Some things deserve more attention than Washington political battles
One cannot live by politics alone. The past few weeks we’ve certainly had our share of it. Wall-to-wall coverage of the fine and not-so-fine points of government and politics is the norm when not much is going on. When real news happens, as has been the case recently, there is seemingly no escape.
The news is everywhere. It’s on every television channel, in every newspaper and magazine. It’s what everyone is talking about everywhere you go. You can’t get away from it. It’s the downside (there is no upside) of the 24-hour news cycle.
Fortunately for this family, though, one of life’s milestones came along last week and provided a pleasant diversion from the constant chatter about debt ceilings and taxes and spending and deficits and cutting this and cutting that and on and on and on.
It’s all important — very important. But there are things that matter more. We were reminded of that last Saturday when Kathy and I and my daughter and son-inlaw, their four-month-old son, Beck, and Beck’s other grandparents and aunt and uncle gathered in the Chapel of the Transfiguration in Grand Teton National Park for Beck’s baptism.
The Chapel of the Transfiguration is an Episcopal Church that sits on about one acre of private land inside the national park.
It’s a tiny log building that seats 70 people. The cross on the altar is nothing more than two small logs fastened together. A large window behind the altar frames the Grand Teton, perhaps the most iconic of all the peaks in the Rockies. It was the backdrop as original sin was symbolically washed away from our only grandchild.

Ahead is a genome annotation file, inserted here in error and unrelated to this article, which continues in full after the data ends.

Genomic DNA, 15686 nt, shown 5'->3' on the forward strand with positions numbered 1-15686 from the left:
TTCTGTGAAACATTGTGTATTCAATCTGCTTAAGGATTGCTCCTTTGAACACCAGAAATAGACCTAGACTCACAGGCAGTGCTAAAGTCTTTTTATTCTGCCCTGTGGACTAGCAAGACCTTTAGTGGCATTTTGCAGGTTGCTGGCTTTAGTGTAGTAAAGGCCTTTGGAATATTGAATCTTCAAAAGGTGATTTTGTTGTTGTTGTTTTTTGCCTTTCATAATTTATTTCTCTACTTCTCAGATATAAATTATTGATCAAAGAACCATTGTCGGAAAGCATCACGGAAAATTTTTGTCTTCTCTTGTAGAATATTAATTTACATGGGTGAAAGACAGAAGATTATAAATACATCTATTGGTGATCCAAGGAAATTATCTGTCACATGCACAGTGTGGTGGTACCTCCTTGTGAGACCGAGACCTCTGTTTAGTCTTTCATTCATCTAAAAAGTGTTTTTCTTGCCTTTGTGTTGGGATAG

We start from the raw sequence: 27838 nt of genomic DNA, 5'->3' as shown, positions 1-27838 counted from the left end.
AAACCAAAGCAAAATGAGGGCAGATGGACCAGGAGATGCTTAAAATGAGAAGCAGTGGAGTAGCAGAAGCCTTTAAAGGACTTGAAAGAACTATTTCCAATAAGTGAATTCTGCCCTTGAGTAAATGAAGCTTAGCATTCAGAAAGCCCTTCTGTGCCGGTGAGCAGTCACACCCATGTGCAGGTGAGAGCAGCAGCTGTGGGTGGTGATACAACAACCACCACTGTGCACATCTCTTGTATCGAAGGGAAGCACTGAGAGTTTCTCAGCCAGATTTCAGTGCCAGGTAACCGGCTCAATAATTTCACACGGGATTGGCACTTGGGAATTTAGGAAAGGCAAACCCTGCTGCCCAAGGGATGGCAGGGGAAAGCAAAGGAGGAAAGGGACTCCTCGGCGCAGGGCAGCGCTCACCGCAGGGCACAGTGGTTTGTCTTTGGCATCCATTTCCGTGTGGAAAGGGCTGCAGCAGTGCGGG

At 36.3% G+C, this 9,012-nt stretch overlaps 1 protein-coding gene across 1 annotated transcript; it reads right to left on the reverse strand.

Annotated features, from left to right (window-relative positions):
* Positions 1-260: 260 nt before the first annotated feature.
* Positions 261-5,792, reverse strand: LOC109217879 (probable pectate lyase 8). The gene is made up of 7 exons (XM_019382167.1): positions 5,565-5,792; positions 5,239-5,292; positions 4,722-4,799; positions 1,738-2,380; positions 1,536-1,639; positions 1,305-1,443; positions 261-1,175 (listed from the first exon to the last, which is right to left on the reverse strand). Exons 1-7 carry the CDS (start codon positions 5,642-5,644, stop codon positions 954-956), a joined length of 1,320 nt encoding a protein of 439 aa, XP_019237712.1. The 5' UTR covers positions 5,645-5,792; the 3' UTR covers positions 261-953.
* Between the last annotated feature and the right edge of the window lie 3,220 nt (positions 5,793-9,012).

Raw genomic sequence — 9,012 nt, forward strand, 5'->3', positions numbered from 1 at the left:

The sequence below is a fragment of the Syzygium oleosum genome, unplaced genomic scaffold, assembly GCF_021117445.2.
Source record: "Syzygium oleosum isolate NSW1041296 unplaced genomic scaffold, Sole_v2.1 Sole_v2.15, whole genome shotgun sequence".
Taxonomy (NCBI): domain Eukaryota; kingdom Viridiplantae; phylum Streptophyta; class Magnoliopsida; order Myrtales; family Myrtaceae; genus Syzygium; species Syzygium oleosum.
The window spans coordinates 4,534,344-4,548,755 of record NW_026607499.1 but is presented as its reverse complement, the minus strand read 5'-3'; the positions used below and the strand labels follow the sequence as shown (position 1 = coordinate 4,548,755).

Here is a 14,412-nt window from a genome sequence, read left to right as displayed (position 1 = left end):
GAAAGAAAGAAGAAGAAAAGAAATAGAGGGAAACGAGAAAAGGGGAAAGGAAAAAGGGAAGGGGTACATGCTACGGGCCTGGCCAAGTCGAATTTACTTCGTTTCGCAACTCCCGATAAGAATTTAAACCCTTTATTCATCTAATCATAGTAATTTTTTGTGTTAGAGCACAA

That Sam and Liz decided to have Beck christened was not totally serendipitous. Nor was it something I always thought they would do.
My late father-in-law always said I was part of the “C and E crowd” at church. That translates to Christmas and Easter. He wasn’t too far off. My wife and daughter did a little better. As did the Meyer family, who were to become Liz’s in-laws.
Liz and Sam both grew up as somewhat regular members of St. Matthews Episcopal Church. They were often acolytes together. I remember Pat Gormley saying one time after watching them fire up the candles at St. Matts that he thought there might be something between the two of them. I don’t know what he saw, but he was correct.
One thing, as they say, led to another and four months ago little Beck Meyer joined the clan. Since Liz and Sam and Beck live in Jackson Hole, Wyo., the fact that we all gathered last week in Grand Teton National Park makes perfect sense.
That’s the very abridged history of what led us to the Chapel of the Transfiguration. It’s condensed because what I did on my summer vacation is of little interest to you.
It was instructive to me because it was a reminder that it’s too easy to get too wrapped up in things that may seem like they’re important when they’re really not. Or at least not as important as they seem. The trip to Wyoming came at the end of several days of too much immersion in the minutiae of the debt-ceiling debate.
There comes a time when we mere mortals, those of us who can’t really do anything about the problem because we’re not members of Congress, need to step back and let the politicians do the heavy lifting we elected them to do. They’ll bungle it just fine for a few days without our help.
That’s what I did. I’m not a terribly religious person, just a C and E guy really. Some years I’m just a C guy, or an E guy, and some years no letter at all. But in a little log church in the far northwest corner of Wyoming last week, I was reminded of what’s really important in this world.
It’s not debt ceilings, or deficits, or spending cuts, or revenue increases, or tax rates, or credit ratings. Nope. It’s none of those things.
What’s really important is family and the people around you — and the perfect summer getaway.